wordpress restore the backup prompt

Data URLs

Not quite sure where this one fits, but Michel covered Data URLs too. Create an encoded string representation of an image and embed it in the markup in your page, instead of referencing a separate URL.

Open this link (an image) in a separate tab and check out the URL. Not what you expect? Check the source code for this page too. You can create your own data url using a tool like DataURL.net.

I’ve heard this has advantages, though I don’t yet know what they are. I suspect there’s some amount of overhead in using this, either in the browser having to render the image from the code, or perhaps increased size due to additional information having to be encoded. Might be worth some research…

Final Thoughts

The course was extremely informative, and I’m thankful Michel and the W3Cx team put so much effort into it. From the course eval, it looks like most people felt the same way, which hopefully means we can expect more courses soon!

I felt like I could’ve spent three times as much time as I did on the class, looking at all of Michel’s examples, then the other students’ examples, then all the external links to other tutorials that Michel included.

Thanks to Michel for being so responsive to the class. Every time I popped into the forum, he was answering our questions and complimenting our varying attempts at implementing what we were learning.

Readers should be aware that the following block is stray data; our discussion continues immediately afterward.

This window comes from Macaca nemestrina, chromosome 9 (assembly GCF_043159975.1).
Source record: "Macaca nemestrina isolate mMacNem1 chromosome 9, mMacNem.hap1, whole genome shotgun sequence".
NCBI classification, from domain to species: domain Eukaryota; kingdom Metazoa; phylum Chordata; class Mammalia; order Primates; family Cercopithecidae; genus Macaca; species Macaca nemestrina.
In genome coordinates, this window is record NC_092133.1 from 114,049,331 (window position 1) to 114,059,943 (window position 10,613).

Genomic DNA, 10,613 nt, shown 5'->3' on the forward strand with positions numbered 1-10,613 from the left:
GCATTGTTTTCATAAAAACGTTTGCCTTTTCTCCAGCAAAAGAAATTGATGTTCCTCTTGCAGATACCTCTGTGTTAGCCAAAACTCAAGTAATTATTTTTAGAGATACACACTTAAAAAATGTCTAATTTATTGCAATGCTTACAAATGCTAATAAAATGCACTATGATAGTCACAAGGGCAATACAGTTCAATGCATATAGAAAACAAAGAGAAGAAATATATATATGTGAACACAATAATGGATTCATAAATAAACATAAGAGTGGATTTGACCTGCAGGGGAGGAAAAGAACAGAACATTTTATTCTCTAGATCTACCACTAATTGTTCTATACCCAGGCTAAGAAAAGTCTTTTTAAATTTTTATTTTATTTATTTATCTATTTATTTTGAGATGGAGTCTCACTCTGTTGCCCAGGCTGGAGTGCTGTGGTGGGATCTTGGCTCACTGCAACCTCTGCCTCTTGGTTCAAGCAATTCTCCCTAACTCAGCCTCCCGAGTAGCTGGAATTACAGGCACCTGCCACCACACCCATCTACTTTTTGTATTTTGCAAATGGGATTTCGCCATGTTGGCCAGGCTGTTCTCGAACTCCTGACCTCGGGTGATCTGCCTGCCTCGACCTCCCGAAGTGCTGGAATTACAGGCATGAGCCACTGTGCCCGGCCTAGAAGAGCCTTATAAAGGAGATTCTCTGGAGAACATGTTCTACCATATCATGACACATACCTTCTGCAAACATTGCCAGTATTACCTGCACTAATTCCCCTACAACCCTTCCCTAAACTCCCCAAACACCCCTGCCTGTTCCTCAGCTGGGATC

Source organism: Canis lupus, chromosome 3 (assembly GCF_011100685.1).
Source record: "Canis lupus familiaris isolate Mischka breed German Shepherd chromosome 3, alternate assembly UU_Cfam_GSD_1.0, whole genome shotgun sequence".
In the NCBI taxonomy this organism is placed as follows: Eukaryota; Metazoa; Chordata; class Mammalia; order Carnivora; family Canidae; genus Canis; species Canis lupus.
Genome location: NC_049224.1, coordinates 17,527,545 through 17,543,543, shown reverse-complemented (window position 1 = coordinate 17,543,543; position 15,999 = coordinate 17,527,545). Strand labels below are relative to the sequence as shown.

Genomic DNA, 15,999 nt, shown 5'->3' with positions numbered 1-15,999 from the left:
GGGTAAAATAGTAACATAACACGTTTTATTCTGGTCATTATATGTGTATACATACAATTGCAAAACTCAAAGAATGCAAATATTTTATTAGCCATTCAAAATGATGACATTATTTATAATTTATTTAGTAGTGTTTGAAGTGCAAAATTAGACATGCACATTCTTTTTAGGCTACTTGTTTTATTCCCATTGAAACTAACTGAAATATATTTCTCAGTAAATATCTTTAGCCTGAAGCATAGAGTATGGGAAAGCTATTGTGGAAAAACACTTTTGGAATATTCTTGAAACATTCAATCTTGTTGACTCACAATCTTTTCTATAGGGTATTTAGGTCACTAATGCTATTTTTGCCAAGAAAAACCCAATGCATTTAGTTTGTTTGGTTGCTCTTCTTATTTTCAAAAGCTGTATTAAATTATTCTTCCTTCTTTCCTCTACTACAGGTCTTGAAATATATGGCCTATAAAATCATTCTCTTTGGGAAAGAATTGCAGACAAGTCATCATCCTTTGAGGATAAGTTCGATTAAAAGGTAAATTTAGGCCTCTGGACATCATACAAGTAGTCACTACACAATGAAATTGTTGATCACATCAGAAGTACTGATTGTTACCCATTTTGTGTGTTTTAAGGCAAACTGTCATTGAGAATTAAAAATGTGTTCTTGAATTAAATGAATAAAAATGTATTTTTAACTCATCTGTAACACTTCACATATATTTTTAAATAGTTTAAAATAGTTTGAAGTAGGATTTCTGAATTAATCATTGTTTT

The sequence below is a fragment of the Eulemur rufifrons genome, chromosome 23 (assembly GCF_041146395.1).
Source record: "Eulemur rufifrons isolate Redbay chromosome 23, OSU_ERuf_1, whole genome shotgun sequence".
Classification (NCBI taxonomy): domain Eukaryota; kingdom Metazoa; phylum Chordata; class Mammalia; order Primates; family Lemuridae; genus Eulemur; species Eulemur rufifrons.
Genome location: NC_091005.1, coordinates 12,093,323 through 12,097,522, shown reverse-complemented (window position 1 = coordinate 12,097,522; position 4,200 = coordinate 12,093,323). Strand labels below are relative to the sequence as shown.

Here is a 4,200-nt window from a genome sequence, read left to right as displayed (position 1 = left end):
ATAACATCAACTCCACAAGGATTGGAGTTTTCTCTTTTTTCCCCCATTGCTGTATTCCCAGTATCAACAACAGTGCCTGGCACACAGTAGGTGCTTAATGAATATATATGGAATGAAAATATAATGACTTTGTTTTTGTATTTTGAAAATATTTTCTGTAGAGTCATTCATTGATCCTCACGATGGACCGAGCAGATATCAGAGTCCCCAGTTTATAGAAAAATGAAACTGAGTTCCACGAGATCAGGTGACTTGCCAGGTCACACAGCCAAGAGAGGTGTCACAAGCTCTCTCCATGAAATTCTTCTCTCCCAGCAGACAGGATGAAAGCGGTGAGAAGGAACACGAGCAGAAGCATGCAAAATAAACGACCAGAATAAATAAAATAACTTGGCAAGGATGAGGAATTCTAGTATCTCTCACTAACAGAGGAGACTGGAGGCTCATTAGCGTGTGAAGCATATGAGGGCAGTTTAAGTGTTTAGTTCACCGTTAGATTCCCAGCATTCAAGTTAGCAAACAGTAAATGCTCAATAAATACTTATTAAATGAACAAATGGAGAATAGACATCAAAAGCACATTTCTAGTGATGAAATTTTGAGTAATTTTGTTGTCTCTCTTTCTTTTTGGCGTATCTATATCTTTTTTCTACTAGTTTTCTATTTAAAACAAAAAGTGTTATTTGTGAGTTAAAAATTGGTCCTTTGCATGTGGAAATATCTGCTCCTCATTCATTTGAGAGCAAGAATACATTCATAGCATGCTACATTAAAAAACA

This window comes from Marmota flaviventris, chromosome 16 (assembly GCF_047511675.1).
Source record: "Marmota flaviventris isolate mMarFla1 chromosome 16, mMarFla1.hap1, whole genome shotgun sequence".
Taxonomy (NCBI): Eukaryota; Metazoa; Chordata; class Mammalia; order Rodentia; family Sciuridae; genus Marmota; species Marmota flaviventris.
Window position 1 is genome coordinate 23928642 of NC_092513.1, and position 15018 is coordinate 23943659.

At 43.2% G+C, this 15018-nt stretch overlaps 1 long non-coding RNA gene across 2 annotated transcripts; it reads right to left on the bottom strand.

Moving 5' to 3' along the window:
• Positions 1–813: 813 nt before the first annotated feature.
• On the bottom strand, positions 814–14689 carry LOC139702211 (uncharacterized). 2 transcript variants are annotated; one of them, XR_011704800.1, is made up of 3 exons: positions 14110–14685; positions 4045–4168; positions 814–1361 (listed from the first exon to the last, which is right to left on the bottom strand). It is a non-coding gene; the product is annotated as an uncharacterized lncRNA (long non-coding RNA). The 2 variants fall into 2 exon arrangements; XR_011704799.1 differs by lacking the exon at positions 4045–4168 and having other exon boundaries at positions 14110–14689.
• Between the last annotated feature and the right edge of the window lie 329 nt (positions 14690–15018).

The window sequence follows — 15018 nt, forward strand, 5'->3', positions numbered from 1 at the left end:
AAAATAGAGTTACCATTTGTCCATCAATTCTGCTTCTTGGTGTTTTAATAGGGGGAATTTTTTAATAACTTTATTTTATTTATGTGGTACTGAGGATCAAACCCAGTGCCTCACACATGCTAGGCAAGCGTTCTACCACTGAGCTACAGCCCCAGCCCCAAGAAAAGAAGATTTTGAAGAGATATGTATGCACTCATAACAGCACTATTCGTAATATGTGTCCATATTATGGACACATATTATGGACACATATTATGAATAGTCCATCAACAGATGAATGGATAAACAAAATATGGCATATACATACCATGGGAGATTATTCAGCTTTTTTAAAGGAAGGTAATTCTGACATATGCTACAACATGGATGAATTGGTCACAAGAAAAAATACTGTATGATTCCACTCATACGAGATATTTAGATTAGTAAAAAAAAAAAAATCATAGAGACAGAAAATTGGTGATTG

My only complaint is to edX.. I wish they’d improve the layout of the forums. They’re tough to navigate. Conversations are too easily hidden and awkward to get to. Because of that, I seldom go in there, even though when I did it was usually rewarding.

The interactive/social aspect of a MOOC (especially one that is on a schedule, forcing thousands of people to participate at the same time) is what stands it apart from say, a simple tutorial or a Pluralsight course. Assuming that's your thing...

almost had to socialize


Grant Winney

I write when I've got something to share - a personal project, a solution to a difficult problem, or just an idea. We learn by doing and sharing. We've all got something to contribute.